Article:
Friday, December 10, 2010

India Needs a Sharp News Curating outfit: But, HuffPo is not the right model

Nikhil Pahwa, who runs one of the few successful niche blogs in India (Medianama), writes a post titled ' Someone Needed To Set Up An Indian HuffPo Seven Months Ago'. His context: the failings of mainstream media vis-a-vis the Barkha Dutt/Vir Sanghvi/Others mess. Nikhil writes:
The space is wide open for someone to become a destination – smart curation, commentary, debates, co-opting conversations taking place on the web, linking out to great content and conversations, and putting the RTI to good use.

The idea is a good one. It is not a new idea. Sites like Desipundit, Blogbharti and some others have tried to curate the Indian media in the past. Sadly, they haven't gotten far. Shivam Vij at Kafila does a good job at curating alternative voices but that is not 'scalable' from a business point of view.

The Ideal News curating Outfit isn't out there. Even HuffPost is the wrong model for other startups to follow. Mainly because few can match the media savviness of Ariana Huffington.

1. Ariana got celebrities, famous columnists to write for HuffPost. For free.
Can we do the same? Big names get the traffic. HuffPost had a big advantage with this trick when it started out. With her media contacts, Ariana also got the coverage.

2. Even now, HuffPost is accused of going over 'fair use' norms when it aggregates links, often pasting the bulk of the 'good stuff' in blockquotes.
Will the likes of TOI, HT, IBN7, NDTV etc., who are fiercely competitive players, allow this to happen on a regular basis?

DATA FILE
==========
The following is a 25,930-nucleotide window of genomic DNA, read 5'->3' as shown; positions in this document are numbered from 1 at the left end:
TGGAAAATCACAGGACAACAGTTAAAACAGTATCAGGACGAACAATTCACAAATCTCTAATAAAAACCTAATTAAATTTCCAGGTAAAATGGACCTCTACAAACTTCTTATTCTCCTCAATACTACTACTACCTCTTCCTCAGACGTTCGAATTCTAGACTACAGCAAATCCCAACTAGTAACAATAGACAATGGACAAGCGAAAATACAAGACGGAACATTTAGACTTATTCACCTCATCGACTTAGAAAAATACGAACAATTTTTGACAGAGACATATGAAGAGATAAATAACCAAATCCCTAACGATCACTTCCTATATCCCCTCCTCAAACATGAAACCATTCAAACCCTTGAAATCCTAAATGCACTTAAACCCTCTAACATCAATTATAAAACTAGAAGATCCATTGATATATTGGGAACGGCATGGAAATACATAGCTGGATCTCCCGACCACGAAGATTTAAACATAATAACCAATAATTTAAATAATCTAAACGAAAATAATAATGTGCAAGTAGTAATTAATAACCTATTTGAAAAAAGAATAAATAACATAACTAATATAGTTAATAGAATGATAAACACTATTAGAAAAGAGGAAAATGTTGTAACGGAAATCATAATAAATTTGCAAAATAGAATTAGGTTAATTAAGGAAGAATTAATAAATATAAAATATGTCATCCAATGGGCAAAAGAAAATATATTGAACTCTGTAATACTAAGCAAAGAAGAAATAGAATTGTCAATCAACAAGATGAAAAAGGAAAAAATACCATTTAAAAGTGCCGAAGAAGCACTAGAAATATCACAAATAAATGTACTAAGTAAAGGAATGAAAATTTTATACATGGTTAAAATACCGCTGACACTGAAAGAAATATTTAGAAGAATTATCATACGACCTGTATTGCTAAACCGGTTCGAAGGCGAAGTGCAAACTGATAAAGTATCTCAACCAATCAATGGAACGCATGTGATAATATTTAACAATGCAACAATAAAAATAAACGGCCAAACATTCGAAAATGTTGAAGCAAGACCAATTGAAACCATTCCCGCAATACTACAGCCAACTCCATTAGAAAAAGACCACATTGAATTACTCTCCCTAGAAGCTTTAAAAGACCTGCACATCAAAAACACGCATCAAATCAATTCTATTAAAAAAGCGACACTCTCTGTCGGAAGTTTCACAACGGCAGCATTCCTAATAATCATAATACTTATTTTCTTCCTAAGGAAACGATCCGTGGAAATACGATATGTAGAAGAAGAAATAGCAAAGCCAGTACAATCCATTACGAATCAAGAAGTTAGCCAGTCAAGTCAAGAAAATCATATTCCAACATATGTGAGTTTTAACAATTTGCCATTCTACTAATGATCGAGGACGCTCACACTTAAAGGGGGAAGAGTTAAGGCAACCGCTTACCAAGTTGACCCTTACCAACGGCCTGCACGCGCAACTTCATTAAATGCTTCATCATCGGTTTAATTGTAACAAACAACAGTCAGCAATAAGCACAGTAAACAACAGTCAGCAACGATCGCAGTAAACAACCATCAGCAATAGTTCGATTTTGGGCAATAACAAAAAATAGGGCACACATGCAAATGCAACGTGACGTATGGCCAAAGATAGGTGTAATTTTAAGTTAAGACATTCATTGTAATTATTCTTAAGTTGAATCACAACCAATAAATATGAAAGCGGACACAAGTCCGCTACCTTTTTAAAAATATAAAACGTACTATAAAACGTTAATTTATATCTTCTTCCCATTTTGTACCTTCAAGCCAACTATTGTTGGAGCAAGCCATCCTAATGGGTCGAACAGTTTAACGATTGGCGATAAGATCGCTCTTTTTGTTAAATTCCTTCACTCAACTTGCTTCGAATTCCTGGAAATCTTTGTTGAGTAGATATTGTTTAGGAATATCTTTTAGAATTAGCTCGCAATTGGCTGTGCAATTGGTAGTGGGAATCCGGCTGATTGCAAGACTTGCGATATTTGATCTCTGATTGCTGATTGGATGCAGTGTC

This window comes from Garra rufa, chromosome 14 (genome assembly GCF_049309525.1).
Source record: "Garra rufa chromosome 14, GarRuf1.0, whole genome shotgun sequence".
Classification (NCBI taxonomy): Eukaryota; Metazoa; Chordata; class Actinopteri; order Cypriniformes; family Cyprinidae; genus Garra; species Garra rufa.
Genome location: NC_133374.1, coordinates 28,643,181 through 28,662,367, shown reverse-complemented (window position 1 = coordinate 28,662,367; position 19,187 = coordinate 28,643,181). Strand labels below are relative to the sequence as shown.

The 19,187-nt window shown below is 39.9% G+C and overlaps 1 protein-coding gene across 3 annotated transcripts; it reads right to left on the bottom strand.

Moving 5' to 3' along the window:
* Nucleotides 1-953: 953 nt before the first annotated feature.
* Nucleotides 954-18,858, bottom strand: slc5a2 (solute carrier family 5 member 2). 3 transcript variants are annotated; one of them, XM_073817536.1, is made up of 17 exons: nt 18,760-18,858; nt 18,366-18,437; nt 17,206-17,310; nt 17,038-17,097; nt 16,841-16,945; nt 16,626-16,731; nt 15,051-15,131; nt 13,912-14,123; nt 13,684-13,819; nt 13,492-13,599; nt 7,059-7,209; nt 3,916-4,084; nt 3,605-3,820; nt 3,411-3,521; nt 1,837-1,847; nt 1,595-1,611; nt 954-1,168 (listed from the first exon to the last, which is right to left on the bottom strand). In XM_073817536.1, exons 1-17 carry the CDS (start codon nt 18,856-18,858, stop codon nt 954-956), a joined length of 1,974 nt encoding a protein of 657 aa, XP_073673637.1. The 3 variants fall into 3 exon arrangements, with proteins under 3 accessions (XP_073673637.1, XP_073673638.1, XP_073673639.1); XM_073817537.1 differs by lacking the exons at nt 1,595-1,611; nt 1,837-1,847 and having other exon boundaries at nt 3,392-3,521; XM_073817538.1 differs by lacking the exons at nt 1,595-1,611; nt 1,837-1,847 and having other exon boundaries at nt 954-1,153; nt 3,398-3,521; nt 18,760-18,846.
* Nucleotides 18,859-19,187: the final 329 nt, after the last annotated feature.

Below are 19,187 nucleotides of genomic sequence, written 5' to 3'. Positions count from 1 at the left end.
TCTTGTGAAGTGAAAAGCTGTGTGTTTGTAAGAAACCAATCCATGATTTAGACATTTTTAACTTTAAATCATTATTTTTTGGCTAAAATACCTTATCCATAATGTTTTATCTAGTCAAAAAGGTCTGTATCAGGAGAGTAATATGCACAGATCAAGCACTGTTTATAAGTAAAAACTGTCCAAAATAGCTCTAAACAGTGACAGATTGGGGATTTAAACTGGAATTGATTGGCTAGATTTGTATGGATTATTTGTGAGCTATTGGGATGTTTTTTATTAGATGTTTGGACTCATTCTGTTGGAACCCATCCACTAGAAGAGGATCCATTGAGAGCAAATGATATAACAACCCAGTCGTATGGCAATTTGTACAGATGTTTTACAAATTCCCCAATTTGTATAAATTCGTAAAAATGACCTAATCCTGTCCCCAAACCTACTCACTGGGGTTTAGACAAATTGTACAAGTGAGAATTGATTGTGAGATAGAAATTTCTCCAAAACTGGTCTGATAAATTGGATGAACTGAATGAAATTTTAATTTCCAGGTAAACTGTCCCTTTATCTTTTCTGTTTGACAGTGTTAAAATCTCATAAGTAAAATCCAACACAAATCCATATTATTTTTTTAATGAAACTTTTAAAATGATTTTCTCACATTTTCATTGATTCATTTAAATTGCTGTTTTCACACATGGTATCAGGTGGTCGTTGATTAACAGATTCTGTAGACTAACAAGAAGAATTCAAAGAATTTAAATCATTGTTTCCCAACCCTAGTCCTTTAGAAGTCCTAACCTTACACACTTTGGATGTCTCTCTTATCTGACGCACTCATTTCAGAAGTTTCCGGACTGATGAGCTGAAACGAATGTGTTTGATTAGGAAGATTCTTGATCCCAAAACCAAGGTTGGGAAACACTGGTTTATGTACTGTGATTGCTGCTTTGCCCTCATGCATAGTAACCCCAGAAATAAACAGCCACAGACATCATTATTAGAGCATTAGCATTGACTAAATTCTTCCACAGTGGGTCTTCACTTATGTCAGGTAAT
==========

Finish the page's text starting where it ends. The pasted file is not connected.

3. HuffPost has tons of funding.
It is very hard to get funding for editorial startups in India. I have tried doing that for Bighow. Instablogs, the citizen-journalism startup where I served as a managing editor, got Rs. 18 crore recently, but not for reporting. It got the money from Times Internet for marketing/licensing its blogging platform.

I am not surprised that only serious online news players in India are the Portals: Rediff, Yahoo and Aol.

So, what is the way out?
The good old Indian jugaad. Pay 10-15 editors Rs. 10,000-15000/pm, who shall work part-time, 3-4 hours/daily, who will do all the stuff that Nikhil pointed out above, and some. It all comes to Rs. 2 million/year. And then add an economic component, like a curated daily deals section. And things like that. In 3 years, I am sure it will make a profit.

All this needs some fine-tuning, sure, but we have to find a way out. With a 3 year running cost of Rs. 10 million ($2.5 million approximately), I know this is not the typical high-ticket deal for the normal VC.

The ideal Indian news startup is waiting (& praying) for an 'idealist' investor.

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Wednesday, December 08, 2010

Social Media Mania, Redux

Is the Internet bubble 2.0 about to burst? That I don't know. But, it is amazing that some 10 years back, I was at the India Internet World fair at Pragati Maidan in October 2000 and the bubble had burst. You looked at all those shiny booths of venture-funded startups, the shiny pens and markers they used to hand out, gone dry as soon as one left the arena, you thought the end would never come. But it did. I don't remember a single company from that time surviving now.

You start thinking at how long will an economy based on 140 character tweets, profile pages and populated by free-loading users, mostly young (a major part of Facebook users are below 30, something similar in 2000 when most users of new sites were young people), is going to last.

This post at Chronicle of higher education describes the current situation:

On Facebook-led mania:
Apparently, Facebook has now grown so big and powerful that nominally rational people are saying outlandishly silly things to reporters, on the record...
On over-reliance on Twitter:
Advanced degrees from top-notch programs, evidence of sustained hard work in pursuit of complex long-term goals—ignore all that! The important thing is whether your job candidates can be clever in less than 140 characters five to 10 times per day. That and their social life.

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China's Best Friends: List of countries who have refused to attend the Nobel peace prize ceremony